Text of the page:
RE: [Videolib] closed captioning on videos

Jill Baker (jibaker@sdccd.cc.ca.us)
Wed, 26 May 2004 21:35:48 -0700

Dennis and Jessica (and the rest of the listserv),
I want to thank both of you for responding. I guess I was thinking more of
the educational market than the theatrical market. When we buy a video to
caption, we have to buy it in VHS, not DVD, so I don't know the pricing for
going the DVD route. I understand your profit and loss margin, and I don't
begrudge your need to stay profitable. Also, regarding Braille books, there
is assistive technology that will read the book to a blind student.
I also want to thank the other vendors who sent links; I will definitely
visit them. In fact I am working a project right now, and I am hoping I
will hit paydirt tomorrow with all of these leads!
Thanks again,
Jill

-----Original Message-----
From: videolib-bounces@library.berkeley.edu
To: videolib@library.berkeley.edu
Sent: 5/26/04 11:37 AM
Subject: Re: [Videolib] closed captioning on videos

In a message dated 5/26/04 1:59:37 PM, jibaker@sdccd.cc.ca.us writes:

Jessica,
What about passing the cost on to the customer? If it costs $500 for
you to
caption a video, then raise the price by $2 or $3 or even $10 per video
and
recoup it that way. I would gladly pay extra to get a captioned video.
I
think that others would be willing to do this too. I know it would be
an
added burden for the distributors, but more and more of us are being
required to purchase only captioned videos, and your consumer pool will
be
shrinking.
Thanks,
Jill Baker
AV Librarian
San Diego Mesa College

Like Kino, we only have 24 titles out of about 100 that would need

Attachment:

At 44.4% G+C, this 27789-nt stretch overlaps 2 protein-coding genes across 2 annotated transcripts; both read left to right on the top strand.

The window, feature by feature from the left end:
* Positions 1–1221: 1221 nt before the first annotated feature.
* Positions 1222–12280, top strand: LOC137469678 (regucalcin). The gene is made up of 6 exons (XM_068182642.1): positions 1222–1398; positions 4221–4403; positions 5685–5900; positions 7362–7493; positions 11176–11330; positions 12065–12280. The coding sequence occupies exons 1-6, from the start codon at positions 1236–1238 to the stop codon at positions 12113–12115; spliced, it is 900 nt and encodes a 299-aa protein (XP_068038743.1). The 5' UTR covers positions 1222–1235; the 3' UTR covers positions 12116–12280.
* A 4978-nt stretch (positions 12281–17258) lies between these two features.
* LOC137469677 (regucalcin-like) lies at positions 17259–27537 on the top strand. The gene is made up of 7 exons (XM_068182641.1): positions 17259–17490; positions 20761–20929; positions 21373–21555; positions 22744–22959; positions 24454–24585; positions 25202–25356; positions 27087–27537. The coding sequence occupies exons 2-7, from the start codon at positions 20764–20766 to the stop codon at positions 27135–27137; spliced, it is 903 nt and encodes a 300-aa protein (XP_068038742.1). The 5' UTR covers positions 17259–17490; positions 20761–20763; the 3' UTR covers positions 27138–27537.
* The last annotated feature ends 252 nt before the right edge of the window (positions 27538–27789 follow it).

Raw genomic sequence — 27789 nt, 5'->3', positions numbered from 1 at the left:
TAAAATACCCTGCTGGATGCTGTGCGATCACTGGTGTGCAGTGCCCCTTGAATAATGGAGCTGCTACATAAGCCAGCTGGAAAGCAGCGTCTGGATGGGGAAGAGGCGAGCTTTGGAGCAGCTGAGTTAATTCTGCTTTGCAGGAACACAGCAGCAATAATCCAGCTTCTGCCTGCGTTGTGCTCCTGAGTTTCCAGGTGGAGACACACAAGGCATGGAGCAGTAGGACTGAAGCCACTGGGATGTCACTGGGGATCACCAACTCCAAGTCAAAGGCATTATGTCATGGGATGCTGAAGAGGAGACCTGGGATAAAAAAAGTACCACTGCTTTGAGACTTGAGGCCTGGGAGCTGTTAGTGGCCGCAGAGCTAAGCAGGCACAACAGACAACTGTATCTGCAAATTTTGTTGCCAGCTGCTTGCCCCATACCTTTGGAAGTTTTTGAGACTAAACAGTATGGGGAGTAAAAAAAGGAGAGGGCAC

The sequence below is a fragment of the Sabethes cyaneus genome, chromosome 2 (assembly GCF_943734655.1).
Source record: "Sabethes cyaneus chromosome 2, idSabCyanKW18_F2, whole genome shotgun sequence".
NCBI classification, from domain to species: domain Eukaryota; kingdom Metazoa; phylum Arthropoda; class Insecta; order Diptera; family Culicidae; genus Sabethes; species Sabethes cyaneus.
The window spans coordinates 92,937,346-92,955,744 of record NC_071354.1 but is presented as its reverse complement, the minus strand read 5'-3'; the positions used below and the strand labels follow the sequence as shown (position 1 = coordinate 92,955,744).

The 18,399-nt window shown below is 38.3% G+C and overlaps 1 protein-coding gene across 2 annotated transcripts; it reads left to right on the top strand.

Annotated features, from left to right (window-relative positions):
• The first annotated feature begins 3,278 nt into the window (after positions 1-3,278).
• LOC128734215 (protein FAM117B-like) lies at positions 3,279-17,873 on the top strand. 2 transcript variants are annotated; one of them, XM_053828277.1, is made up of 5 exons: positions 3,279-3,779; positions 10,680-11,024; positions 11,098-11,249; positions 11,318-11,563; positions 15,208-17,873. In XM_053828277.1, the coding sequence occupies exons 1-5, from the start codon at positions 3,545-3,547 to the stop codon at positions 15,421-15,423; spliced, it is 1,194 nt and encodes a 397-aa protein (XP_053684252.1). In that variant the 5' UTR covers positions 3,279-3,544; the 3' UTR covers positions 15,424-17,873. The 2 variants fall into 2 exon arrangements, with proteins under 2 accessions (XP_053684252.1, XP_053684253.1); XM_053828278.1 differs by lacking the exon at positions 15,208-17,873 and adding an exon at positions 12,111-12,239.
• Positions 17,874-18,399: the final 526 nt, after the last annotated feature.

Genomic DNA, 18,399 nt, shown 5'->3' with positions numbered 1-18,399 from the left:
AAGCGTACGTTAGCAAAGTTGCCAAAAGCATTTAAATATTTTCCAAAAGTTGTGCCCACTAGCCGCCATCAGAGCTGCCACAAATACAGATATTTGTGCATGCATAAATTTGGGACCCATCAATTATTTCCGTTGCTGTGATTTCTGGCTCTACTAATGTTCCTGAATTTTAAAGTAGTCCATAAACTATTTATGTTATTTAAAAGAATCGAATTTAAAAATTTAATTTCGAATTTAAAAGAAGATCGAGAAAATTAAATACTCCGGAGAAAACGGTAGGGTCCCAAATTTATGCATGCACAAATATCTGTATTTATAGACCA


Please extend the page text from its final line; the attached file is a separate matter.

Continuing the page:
closed-captioning, but those 24 are lacking them not because we are
heartless fiends or unaware of the current legal requirements (and I
know Jill, that you're not suggesting this, of course). I'm sure Jessica
feels just as guilty about it as I do.

It's very, very hard to add extra retail cost for a feature film to what
already is a very small market. It's an extremely competitive business
when you can buy MEET ME IN ST. LOUIS, THE ADVENTURES OF ROBIN HOOD or
NIGHT AT THE OPERA for as little as $10. For Kino and Milestone, where
many of our films are $24.95 and $29.95, we have to price them even at
this "high" price because a sale of 2000 DVDs of a silent or "obscure"
classic title is considered a huge success and costs of production are
higher because of preservation and production costs (a score for a
silent film alone can cost anywhere from $500 to $20,000). Many of them
sell in the only 500 to 1000 range.

In some ways, the very cheap pricing for video has been a boon for the
consumer and the educational market, but less so for the independent
for-profit distributor. In regards to closed-captioning, lost sales
versus higher price presents a Catch-22.

And I'm not sure I've mentioned this before (I'm sure I have) but a
surprisingly low percentage of our DVD sales are to schools and
libraries. It's almost 60 to 70% to individual buyers. Jessica and I
should talk amongst ourselves about it, but I'd be curious to know what
the percentage of schools and libraries bought her early women
filmmakers series, because ours was fairly small for our Equal Time
series.

Dennis Doros
Milestone Film & Video
PO Box 128
Harrington Park, NJ 07640
Phone: (800) 603-1104 or (201) 767-3117
Fax: (201) 767-3035
Email: milefilms@aol.com
Website: http://www.milestonefilms.com

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